Thoughts on MPP databases and Tableau

As the recent post on Vertica brings to light, sometimes really highly performing systems need a little configuration to perform optimally with Tableau. There’s a particular set of systems that require some extra thought and care to use with Tableau, because if you set off without any planning and expect to combine Tableau’s ease of use with the speed of these systems and end up staring at the “query executing” screen for 10 minutes, you may start to doubt everyone’s claims.

The systems I’m talking about are the Massive Parallel Processing (MPP) databases. There’s already a great explanation of them here so I’m not going to go too deeply into how they work, other than what is relevant for Tableau. Which systems that Tableau supports are MPP (don’t get too angry if I get this a bit wrong) (in no particular order):

  • Teradata
  • Vertica
  • Redshift
  • Neteeza
  • Greenplum
  • EXASOL
  • Aster (although there is some Hadoop going on in the backend)
  • ParAccel

System Configuration

The most basic description of an MPP is that that data is split up (“partitioned”) across multiple machines in a cluster. When a query comes in, some process in the cluster analyses the query, figures out how to split that query into requests to the workers, then sets them off working. When the workers are finished, their results are stitched together and sent back as a single response.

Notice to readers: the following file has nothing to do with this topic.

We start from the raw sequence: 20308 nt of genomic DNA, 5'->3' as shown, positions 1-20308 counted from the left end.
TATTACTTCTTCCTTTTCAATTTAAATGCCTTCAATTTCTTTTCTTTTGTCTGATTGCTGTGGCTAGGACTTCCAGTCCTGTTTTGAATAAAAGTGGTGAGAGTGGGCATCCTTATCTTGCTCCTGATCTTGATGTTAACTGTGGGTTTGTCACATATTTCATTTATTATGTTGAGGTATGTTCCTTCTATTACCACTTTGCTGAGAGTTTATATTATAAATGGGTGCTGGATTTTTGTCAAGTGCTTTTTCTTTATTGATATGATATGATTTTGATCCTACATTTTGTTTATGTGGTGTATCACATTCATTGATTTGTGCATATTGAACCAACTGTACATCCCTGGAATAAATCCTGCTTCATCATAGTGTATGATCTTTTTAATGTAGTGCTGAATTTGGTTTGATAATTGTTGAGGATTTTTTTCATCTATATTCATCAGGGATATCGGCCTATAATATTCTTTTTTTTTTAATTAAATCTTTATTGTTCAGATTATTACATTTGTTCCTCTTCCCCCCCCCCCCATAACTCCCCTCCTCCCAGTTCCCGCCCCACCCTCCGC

What makes this sort of system fast?

  1. Enough nodes to actually get benefits. If you only have one or two nodes, the benefits of having parallel processing may not be greater than the cost of managing the partitioning and putting it back together. Most of the “Redshift is slow” complaints we hear result from underpowered systems.
  2. Correct partitioning at the right granularity. MPPs require a lot of design choices, particularly in how you split up the data across the nodes. Granularity should match between tables that will be JOINed, and the partitioning should match. For example, if you are partitioning on YEAR, all of the data for that year should be on the same node.
  3. Smaller tables that provide dimensional information should be replicated across nodes. If nodes are constantly having to retrieve information across the network from other nodes, things will be SLOW. Network saturation from data transfer can wreck MPP performance.
  4. Views (or their equivalent) that are optimized

Tableau Configuration

The two biggest things that can improve performance are

  1. Choosing “Assume Referential Integrity” on the Data Connection. This allows Tableau to drop unnecessary JOIN clauses in many cases, which can help the query optimizer in the DB make the most efficient requests.
  2. Get rid of Custom SQL! Do your JOINs using the Tableau connection screen, then add filters and let Tableau do the rest of the work. If you definitely need Custom SQL for business logic reasons, make a View in the database then connect to it like it is a table in Tableau. When you use Custom SQL in Tableau for a live connection, Tableau uses that whole query as a subselect table in every subsequent query, which can result in overly complex queries that confuse the query planner/ optimizer in the database. Particularly with MPPs, the optimizer needs to figure things out correctly for things work at the right speed.
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